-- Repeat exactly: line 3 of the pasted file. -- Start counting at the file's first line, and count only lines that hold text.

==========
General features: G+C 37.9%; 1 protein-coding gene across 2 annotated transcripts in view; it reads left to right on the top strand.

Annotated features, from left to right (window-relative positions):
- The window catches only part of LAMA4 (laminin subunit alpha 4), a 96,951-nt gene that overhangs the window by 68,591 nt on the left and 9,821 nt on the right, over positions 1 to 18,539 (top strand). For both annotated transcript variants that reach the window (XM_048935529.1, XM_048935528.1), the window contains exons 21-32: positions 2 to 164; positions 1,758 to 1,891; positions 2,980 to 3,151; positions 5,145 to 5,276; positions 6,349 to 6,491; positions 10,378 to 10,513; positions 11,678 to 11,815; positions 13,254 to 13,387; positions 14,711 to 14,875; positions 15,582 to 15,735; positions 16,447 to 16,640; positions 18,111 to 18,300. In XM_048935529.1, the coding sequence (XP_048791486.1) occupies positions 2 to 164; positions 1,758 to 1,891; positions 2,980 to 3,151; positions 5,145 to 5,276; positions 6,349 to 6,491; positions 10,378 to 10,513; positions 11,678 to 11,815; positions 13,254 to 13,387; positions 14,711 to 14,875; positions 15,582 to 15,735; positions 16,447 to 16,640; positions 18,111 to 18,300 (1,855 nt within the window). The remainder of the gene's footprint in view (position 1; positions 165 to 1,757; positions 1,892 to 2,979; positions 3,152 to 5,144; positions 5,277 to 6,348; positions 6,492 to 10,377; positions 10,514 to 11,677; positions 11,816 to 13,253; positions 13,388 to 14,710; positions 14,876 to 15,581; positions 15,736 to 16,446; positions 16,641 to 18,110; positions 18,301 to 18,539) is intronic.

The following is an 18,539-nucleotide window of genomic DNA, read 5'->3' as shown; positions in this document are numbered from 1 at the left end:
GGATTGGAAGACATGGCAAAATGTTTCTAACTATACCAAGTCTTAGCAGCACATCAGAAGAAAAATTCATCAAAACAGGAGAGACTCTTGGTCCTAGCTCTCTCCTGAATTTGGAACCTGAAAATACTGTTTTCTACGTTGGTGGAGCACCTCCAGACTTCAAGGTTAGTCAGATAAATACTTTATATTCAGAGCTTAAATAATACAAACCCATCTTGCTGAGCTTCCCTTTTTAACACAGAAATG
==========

- The window catches only part of LAMA4 (laminin subunit alpha 4), a 96,951-nt gene that overhangs the window by 68,591 nt on the left and 9,821 nt on the right, over positions 1 to 18,539 (top strand). For both annotated transcript variants that reach the window (XM_048935529.1, XM_048935528.1), the window contains exons 21-32: positions 2 to 164; positions 1,758 to 1,891; positions 2,980 to 3,151; positions 5,145 to 5,276; positions 6,349 to 6,491; positions 10,378 to 10,513; positions 11,678 to 11,815; positions 13,254 to 13,387; positions 14,711 to 14,875; positions 15,582 to 15,735; positions 16,447 to 16,640; positions 18,111 to 18,300. In XM_048935529.1, the coding sequence (XP_048791486.1) occupies positions 2 to 164; positions 1,758 to 1,891; positions 2,980 to 3,151; positions 5,145 to 5,276; positions 6,349 to 6,491; positions 10,378 to 10,513; positions 11,678 to 11,815; positions 13,254 to 13,387; positions 14,711 to 14,875; positions 15,582 to 15,735; positions 16,447 to 16,640; positions 18,111 to 18,300 (1,855 nt within the window). The remainder of the gene's footprint in view (position 1; positions 165 to 1,757; positions 1,892 to 2,979; positions 3,152 to 5,144; positions 5,277 to 6,348; positions 6,492 to 10,377; positions 10,514 to 11,677; positions 11,816 to 13,253; positions 13,388 to 14,710; positions 14,876 to 15,581; positions 15,736 to 16,446; positions 16,641 to 18,110; positions 18,301 to 18,539) is intronic.